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Correlation of clinico-pathological classification of hansen’s disease in a South Indian city. / Lobo, A. C.; Pai, R. R.; Gautam, K.; Kuruvila, M.

In: Indian Journal of Leprosy, Vol. 86, No. 4, 01.01.2014, p. 147-154.

Research output: Contribution to journalArticle

TY - JOUR

T1 - Correlation of clinico-pathological classification of hansen’s disease in a South Indian city

AU - Lobo, A. C.

AU - Pai, R. R.

AU - Gautam, K.

AU - Kuruvila, M.

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N2 - Hansen’s Disease (HD) presents itself in different forms depending on the individual’s immune status, and based on this Ridley-Jopling classified the disease into five sub-groups. The aim of this study was to evaluate the role of histopathology and bacteriological index (BI) in accurate staging of HD with clinical correlation. Fifty HD patients with clinical diagnosis confirmed by histopathology were included. Patients in reaction and on treatment were excluded. Case records and histopathological slides were viewed and BI was recorded. In 10/50 cases, a diagnosis of HD was made or suspected, but were not clinically classified. In these, histopathology proved useful in diagnosis and classification. Indeterminate HD was the most common histopathological diagnosis (6 cases). The remaining 40 patients, were clinically classified using the Ridley- Jopling classification, as Indeterminate Leprosy (IL) in 10/40 (25%), Tuberculoid Leprosy (TT) 5/40 (12.5%), Borderline Tuberculoid (BT) 16/40 (40%), Borderline Lepromatous (BL) 4/40 (10%) and Lepromatous Leprosy (LL) 5 (12.5%). HD was common in males with male to female ratio of 1.66:1 and affected the younger individuals (maximum in 21 to 30 years). On histopathology BT was the most common type (40%) followed by IL (27.5%), BL (12.5%), TT (10%) and LL (10%). No case of Mid-Borderline (BB) type was diagnosed clinically or histopathologically. Overall concordance between clinical and histopathological diagnosis was 65% (26/40 cases) and for each type was IL=80%, TT=20%, BT=75%, BL=50% and LL=60%. Where classification seemed difficult as in cases of BT and BL, BI played an important role. The overall concordance between clinical classification and histopathological diagnosis of HD is 65% in this study. The discordance that is observed is between BT and TT, the paucibacillary type and BL and LL the multibacillary type and hence the treatment is not affected. Overall, IL was a common diagnosis on histopathology in this study (11/40 cases and 6/10 cases). If clinically warranted, a repeat deeper punch of skin biopsy may be required for a proper categorization of the cases.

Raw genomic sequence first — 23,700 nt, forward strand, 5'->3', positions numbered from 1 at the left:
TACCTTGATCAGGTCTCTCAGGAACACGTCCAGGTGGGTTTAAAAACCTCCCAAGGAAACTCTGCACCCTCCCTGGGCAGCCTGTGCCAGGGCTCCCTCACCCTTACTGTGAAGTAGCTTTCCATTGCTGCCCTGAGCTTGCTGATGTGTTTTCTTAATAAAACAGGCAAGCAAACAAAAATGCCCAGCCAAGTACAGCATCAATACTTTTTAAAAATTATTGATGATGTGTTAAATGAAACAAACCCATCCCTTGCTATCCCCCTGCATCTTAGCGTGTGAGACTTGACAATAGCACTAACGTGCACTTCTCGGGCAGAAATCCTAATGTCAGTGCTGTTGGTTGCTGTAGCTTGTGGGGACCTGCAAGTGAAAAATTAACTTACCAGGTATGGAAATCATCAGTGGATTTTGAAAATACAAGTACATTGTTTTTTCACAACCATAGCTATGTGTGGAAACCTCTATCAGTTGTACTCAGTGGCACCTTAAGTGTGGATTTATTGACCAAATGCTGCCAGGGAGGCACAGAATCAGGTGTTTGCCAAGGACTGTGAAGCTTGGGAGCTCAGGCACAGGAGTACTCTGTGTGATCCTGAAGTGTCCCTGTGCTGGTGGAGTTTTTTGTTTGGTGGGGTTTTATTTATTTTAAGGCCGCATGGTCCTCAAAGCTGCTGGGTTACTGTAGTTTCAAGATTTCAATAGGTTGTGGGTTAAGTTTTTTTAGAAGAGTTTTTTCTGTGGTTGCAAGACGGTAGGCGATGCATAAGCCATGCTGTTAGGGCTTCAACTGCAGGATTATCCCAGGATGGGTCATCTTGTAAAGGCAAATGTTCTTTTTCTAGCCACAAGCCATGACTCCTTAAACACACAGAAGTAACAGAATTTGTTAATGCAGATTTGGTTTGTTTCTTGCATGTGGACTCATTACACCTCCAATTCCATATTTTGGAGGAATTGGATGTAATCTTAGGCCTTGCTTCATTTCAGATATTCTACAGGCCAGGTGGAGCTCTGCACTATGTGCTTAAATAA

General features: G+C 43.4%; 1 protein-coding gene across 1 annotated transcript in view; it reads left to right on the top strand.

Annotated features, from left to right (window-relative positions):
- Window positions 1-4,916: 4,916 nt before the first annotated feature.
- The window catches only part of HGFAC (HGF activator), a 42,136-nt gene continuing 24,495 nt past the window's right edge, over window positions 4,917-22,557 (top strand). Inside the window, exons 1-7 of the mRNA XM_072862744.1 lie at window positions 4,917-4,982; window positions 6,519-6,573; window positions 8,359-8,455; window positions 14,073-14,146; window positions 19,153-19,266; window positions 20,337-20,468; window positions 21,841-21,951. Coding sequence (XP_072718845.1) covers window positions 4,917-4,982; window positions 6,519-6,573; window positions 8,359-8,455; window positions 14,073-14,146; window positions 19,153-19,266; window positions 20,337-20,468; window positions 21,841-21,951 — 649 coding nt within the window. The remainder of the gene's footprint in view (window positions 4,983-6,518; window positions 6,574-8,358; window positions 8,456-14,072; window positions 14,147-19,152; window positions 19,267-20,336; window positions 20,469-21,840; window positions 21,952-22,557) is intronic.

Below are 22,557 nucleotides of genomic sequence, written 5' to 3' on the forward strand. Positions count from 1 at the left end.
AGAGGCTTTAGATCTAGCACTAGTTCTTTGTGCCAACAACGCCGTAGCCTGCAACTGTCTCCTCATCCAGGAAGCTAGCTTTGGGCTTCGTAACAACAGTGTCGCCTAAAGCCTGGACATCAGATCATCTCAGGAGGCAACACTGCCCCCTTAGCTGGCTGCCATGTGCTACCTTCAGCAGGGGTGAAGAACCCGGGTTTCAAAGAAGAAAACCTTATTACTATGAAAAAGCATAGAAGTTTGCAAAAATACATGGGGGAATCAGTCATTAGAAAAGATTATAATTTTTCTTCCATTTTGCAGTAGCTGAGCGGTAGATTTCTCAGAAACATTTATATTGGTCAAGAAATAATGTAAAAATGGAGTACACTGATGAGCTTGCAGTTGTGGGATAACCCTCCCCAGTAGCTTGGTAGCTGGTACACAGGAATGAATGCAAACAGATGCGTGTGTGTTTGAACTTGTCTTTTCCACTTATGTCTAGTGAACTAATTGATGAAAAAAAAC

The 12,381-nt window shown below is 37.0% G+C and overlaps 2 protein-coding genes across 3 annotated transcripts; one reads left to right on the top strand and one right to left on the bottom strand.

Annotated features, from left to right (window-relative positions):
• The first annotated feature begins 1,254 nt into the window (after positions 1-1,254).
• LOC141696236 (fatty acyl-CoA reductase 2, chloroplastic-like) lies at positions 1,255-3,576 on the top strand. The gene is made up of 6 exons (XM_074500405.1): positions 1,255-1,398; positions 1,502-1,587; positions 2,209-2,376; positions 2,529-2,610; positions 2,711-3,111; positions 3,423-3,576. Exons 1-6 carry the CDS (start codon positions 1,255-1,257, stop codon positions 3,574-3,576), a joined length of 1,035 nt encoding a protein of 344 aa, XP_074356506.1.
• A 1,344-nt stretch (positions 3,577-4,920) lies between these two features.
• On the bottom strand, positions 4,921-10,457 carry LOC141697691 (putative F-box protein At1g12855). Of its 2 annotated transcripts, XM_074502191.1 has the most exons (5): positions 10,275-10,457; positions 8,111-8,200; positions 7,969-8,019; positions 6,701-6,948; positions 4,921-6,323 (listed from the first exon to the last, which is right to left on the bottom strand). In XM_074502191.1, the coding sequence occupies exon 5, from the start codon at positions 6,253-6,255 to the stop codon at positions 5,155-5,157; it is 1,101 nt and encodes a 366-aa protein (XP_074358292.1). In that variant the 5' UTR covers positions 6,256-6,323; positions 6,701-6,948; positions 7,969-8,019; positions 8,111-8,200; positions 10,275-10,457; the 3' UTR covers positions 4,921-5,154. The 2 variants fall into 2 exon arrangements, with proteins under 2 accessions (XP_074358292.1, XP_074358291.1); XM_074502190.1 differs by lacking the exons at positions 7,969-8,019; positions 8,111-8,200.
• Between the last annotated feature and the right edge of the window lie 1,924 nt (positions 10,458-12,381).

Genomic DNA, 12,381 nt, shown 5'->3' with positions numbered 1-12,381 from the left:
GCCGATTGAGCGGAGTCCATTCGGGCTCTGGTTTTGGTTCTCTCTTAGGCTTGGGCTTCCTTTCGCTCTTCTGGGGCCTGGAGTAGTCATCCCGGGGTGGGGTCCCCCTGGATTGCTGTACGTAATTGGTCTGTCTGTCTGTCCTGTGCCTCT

AB - Hansen’s Disease (HD) presents itself in different forms depending on the individual’s immune status, and based on this Ridley-Jopling classified the disease into five sub-groups. The aim of this study was to evaluate the role of histopathology and bacteriological index (BI) in accurate staging of HD with clinical correlation. Fifty HD patients with clinical diagnosis confirmed by histopathology were included. Patients in reaction and on treatment were excluded. Case records and histopathological slides were viewed and BI was recorded. In 10/50 cases, a diagnosis of HD was made or suspected, but were not clinically classified. In these, histopathology proved useful in diagnosis and classification. Indeterminate HD was the most common histopathological diagnosis (6 cases). The remaining 40 patients, were clinically classified using the Ridley- Jopling classification, as Indeterminate Leprosy (IL) in 10/40 (25%), Tuberculoid Leprosy (TT) 5/40 (12.5%), Borderline Tuberculoid (BT) 16/40 (40%), Borderline Lepromatous (BL) 4/40 (10%) and Lepromatous Leprosy (LL) 5 (12.5%). HD was common in males with male to female ratio of 1.66:1 and affected the younger individuals (maximum in 21 to 30 years). On histopathology BT was the most common type (40%) followed by IL (27.5%), BL (12.5%), TT (10%) and LL (10%). No case of Mid-Borderline (BB) type was diagnosed clinically or histopathologically. Overall concordance between clinical and histopathological diagnosis was 65% (26/40 cases) and for each type was IL=80%, TT=20%, BT=75%, BL=50% and LL=60%. Where classification seemed difficult as in cases of BT and BL, BI played an important role. The overall concordance between clinical classification and histopathological diagnosis of HD is 65% in this study. The discordance that is observed is between BT and TT, the paucibacillary type and BL and LL the multibacillary type and hence the treatment is not affected. Overall, IL was a common diagnosis on histopathology in this study (11/40 cases and 6/10 cases). If clinically warranted, a repeat deeper punch of skin biopsy may be required for a proper categorization of the cases.